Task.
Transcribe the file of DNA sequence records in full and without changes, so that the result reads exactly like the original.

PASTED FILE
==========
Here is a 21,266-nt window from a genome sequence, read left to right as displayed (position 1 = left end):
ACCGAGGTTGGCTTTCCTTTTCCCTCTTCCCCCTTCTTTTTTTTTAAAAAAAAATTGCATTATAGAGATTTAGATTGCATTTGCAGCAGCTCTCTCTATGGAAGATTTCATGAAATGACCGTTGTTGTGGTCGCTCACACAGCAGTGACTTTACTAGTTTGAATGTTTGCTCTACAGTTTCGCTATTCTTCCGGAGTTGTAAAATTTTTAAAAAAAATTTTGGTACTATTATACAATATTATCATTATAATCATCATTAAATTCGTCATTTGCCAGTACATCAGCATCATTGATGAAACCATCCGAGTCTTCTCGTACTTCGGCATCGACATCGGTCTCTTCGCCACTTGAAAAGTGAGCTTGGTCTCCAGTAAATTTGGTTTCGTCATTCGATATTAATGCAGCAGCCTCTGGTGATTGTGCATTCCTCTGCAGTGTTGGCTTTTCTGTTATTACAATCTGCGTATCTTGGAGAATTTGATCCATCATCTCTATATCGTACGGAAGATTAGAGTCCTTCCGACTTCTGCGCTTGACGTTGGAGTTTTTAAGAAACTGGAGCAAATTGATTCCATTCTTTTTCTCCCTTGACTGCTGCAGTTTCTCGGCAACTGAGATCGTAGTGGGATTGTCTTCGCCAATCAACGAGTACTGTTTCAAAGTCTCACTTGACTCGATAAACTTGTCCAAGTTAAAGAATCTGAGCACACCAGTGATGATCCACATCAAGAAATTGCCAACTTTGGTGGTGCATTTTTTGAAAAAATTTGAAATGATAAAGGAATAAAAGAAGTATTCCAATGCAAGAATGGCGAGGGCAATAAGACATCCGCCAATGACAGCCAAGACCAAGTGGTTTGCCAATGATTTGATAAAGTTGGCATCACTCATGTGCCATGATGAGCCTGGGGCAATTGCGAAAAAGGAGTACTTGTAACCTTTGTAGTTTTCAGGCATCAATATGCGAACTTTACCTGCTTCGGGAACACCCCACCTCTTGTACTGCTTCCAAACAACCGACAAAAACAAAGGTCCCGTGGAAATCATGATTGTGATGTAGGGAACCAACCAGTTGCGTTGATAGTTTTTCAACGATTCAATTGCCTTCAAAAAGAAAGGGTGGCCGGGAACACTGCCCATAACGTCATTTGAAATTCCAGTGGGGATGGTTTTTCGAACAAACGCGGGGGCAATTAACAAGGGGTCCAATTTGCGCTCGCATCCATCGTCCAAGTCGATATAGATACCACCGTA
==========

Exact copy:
Here is a 21,266-nt window from a genome sequence, read left to right as displayed (position 1 = left end):
ACCGAGGTTGGCTTTCCTTTTCCCTCTTCCCCCTTCTTTTTTTTTAAAAAAAAATTGCATTATAGAGATTTAGATTGCATTTGCAGCAGCTCTCTCTATGGAAGATTTCATGAAATGACCGTTGTTGTGGTCGCTCACACAGCAGTGACTTTACTAGTTTGAATGTTTGCTCTACAGTTTCGCTATTCTTCCGGAGTTGTAAAATTTTTAAAAAAAATTTTGGTACTATTATACAATATTATCATTATAATCATCATTAAATTCGTCATTTGCCAGTACATCAGCATCATTGATGAAACCATCCGAGTCTTCTCGTACTTCGGCATCGACATCGGTCTCTTCGCCACTTGAAAAGTGAGCTTGGTCTCCAGTAAATTTGGTTTCGTCATTCGATATTAATGCAGCAGCCTCTGGTGATTGTGCATTCCTCTGCAGTGTTGGCTTTTCTGTTATTACAATCTGCGTATCTTGGAGAATTTGATCCATCATCTCTATATCGTACGGAAGATTAGAGTCCTTCCGACTTCTGCGCTTGACGTTGGAGTTTTTAAGAAACTGGAGCAAATTGATTCCATTCTTTTTCTCCCTTGACTGCTGCAGTTTCTCGGCAACTGAGATCGTAGTGGGATTGTCTTCGCCAATCAACGAGTACTGTTTCAAAGTCTCACTTGACTCGATAAACTTGTCCAAGTTAAAGAATCTGAGCACACCAGTGATGATCCACATCAAGAAATTGCCAACTTTGGTGGTGCATTTTTTGAAAAAATTTGAAATGATAAAGGAATAAAAGAAGTATTCCAATGCAAGAATGGCGAGGGCAATAAGACATCCGCCAATGACAGCCAAGACCAAGTGGTTTGCCAATGATTTGATAAAGTTGGCATCACTCATGTGCCATGATGAGCCTGGGGCAATTGCGAAAAAGGAGTACTTGTAACCTTTGTAGTTTTCAGGCATCAATATGCGAACTTTACCTGCTTCGGGAACACCCCACCTCTTGTACTGCTTCCAAACAACCGACAAAAACAAAGGTCCCGTGGAAATCATGATTGTGATGTAGGGAACCAACCAGTTGCGTTGATAGTTTTTCAACGATTCAATTGCCTTCAAAAAGAAAGGGTGGCCGGGAACACTGCCCATAACGTCATTTGAAATTCCAGTGGGGATGGTTTTTCGAACAAACGCGGGGGCAATTAACAAGGGGTCCAATTTGCGCTCGCATCCATCGTCCAAGTCGATATAGATACCACCGTA